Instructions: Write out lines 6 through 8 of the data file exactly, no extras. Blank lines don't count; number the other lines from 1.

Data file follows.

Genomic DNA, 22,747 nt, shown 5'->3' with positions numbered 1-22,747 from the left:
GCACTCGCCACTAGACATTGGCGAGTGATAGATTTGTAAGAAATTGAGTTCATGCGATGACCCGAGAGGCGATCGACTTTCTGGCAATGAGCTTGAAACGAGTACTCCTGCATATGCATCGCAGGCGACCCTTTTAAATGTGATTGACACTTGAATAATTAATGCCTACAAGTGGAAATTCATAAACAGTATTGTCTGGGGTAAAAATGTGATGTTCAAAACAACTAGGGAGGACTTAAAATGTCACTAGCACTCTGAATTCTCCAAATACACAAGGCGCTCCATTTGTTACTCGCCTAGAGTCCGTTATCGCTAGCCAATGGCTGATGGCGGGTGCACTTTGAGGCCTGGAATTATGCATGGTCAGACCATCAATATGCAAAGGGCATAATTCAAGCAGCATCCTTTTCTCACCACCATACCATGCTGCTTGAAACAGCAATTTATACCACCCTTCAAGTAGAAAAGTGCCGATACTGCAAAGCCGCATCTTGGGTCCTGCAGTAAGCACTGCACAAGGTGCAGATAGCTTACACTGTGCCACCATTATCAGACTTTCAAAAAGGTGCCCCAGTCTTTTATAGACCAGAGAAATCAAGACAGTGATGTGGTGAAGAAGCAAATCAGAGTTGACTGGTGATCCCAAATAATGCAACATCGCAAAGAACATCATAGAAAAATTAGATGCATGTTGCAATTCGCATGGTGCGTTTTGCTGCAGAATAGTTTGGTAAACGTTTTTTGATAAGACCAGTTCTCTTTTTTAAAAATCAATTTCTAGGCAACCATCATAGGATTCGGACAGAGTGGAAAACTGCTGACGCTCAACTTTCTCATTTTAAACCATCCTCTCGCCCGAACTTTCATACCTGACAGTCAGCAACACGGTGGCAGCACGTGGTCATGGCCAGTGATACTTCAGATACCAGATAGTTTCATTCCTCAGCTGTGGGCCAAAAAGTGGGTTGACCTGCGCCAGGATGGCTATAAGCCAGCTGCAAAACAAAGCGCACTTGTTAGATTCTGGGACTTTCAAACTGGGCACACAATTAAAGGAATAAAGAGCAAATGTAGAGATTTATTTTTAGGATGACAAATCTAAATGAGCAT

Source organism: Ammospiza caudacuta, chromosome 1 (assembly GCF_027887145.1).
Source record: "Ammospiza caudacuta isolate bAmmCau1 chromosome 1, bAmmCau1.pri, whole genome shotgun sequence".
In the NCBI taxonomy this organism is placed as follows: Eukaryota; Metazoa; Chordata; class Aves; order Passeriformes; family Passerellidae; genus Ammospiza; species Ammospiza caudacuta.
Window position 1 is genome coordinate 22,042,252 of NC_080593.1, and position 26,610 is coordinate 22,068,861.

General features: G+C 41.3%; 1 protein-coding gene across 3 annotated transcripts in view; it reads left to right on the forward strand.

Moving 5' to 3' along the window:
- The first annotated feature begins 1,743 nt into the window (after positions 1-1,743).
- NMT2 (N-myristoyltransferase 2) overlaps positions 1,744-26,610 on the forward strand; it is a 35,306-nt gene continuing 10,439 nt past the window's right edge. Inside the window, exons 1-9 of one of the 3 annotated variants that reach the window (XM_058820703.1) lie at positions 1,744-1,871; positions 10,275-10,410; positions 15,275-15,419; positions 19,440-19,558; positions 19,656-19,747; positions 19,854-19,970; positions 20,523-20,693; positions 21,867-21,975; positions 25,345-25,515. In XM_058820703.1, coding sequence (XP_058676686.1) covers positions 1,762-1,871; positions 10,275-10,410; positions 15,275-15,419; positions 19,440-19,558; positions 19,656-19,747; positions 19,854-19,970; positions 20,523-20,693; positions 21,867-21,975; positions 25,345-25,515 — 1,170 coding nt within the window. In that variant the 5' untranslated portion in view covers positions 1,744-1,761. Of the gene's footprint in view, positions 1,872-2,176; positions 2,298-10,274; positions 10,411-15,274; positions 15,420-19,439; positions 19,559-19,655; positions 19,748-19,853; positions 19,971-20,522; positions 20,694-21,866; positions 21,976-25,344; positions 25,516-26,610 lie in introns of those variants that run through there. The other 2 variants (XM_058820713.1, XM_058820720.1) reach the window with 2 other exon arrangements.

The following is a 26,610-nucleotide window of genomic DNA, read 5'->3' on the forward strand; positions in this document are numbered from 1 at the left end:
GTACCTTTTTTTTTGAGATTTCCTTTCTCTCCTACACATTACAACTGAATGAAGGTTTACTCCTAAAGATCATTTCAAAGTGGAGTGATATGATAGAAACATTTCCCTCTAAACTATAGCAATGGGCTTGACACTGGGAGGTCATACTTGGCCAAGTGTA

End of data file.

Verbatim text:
Window position 1 is genome coordinate 22,042,252 of NC_080593.1, and position 26,610 is coordinate 22,068,861.

General features: G+C 41.3%; 1 protein-coding gene across 3 annotated transcripts in view; it reads left to right on the forward strand.

Moving 5' to 3' along the window: